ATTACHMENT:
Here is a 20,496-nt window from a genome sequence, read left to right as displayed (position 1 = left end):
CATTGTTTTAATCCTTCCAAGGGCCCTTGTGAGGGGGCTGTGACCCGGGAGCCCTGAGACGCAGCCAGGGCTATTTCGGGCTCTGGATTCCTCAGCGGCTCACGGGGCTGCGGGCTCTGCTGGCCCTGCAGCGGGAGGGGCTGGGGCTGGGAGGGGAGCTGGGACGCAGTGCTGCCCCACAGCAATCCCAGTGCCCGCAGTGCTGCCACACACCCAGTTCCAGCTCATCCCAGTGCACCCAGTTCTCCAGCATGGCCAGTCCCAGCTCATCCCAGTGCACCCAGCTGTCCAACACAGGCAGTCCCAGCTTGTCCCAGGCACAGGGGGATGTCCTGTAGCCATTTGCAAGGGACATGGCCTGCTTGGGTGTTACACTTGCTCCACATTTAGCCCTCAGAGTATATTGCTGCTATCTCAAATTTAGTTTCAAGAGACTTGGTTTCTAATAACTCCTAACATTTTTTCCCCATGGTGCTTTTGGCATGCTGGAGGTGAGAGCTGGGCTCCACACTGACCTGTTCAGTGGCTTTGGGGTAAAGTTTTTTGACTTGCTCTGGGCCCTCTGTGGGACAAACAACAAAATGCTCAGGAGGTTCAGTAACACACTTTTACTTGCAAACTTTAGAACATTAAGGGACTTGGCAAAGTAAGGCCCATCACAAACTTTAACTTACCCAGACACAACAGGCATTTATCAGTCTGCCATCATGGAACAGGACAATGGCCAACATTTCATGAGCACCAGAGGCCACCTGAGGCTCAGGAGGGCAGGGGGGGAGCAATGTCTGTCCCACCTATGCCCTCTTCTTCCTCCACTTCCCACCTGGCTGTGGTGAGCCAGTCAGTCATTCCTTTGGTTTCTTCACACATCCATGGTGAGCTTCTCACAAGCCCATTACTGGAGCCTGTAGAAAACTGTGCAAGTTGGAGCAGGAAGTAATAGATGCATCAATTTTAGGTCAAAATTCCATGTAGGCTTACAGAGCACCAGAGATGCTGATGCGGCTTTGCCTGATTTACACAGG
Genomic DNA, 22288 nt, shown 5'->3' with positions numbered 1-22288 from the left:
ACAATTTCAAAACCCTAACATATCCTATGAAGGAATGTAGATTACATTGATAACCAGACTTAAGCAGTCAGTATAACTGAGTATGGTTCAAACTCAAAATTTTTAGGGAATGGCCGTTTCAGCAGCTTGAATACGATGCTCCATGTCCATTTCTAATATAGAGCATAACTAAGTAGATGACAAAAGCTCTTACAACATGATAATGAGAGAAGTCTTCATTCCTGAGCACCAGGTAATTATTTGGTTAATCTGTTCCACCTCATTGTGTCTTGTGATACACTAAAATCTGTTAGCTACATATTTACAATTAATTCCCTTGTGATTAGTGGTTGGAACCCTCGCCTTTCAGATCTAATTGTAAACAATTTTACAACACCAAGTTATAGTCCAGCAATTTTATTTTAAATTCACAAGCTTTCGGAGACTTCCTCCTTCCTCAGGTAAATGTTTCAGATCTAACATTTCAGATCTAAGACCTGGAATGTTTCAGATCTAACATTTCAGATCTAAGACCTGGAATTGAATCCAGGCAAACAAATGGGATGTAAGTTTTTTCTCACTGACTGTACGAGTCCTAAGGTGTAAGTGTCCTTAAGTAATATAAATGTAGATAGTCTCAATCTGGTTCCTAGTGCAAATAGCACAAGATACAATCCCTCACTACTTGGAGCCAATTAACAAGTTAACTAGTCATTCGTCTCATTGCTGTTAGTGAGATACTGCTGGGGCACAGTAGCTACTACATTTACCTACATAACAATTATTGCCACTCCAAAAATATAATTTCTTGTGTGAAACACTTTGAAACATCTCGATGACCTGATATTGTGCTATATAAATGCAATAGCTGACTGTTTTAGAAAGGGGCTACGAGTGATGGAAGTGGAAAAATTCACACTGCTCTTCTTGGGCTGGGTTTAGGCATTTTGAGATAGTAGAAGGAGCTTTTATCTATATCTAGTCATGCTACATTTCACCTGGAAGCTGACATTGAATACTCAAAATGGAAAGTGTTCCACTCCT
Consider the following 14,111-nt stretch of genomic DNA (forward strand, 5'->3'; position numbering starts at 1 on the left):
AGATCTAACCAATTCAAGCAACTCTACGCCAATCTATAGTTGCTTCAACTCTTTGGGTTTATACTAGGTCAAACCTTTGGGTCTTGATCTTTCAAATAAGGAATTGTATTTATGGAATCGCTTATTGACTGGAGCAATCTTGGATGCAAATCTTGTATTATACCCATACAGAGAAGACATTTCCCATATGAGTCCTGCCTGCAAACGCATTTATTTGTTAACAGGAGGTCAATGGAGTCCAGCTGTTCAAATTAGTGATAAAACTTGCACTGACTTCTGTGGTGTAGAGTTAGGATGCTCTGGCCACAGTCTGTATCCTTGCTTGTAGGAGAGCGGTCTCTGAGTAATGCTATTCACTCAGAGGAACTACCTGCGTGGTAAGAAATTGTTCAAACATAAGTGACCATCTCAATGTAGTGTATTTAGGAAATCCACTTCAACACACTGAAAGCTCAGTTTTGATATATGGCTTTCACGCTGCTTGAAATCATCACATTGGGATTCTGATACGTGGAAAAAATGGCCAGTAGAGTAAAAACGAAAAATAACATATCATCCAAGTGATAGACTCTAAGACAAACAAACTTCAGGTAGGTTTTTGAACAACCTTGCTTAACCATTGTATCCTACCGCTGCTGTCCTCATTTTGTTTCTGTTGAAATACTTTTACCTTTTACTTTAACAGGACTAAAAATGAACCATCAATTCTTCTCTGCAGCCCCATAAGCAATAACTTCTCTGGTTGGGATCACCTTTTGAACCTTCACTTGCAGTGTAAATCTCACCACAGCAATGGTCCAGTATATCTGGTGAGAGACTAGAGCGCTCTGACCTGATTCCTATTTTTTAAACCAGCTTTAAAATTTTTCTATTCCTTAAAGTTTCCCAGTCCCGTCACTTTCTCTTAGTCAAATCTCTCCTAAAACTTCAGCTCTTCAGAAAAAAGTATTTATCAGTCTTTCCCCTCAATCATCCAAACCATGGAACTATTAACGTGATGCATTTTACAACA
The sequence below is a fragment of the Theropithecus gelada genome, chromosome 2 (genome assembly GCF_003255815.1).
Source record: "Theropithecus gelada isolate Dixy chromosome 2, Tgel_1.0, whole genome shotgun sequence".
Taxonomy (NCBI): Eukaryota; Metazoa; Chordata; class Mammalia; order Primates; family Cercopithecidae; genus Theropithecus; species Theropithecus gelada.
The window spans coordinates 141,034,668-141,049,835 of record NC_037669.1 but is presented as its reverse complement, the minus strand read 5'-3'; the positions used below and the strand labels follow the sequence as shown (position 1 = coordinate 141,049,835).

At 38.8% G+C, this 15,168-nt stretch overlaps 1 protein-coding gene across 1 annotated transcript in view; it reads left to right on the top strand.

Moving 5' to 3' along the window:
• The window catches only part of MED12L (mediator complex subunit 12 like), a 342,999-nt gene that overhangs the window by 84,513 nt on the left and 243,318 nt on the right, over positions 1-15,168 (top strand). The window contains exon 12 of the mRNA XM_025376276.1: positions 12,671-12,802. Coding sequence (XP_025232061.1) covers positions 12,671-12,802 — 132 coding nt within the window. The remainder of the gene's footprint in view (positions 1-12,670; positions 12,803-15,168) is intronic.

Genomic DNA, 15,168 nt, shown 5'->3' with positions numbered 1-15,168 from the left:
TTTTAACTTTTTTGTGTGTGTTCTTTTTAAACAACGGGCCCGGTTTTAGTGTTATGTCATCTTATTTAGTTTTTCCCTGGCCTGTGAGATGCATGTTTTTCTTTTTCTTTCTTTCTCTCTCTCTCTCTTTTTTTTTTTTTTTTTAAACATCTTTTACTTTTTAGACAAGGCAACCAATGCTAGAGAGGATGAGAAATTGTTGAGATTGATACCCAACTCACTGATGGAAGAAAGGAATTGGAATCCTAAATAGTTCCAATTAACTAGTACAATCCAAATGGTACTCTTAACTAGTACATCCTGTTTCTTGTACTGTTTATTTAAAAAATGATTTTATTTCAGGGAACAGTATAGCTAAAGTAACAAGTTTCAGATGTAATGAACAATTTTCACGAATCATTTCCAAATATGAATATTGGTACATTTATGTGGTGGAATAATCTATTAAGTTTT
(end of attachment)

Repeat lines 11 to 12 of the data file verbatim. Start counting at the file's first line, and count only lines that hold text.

At 38.8% G+C, this 15,168-nt stretch overlaps 1 protein-coding gene across 1 annotated transcript in view; it reads left to right on the top strand.

Moving 5' to 3' along the window: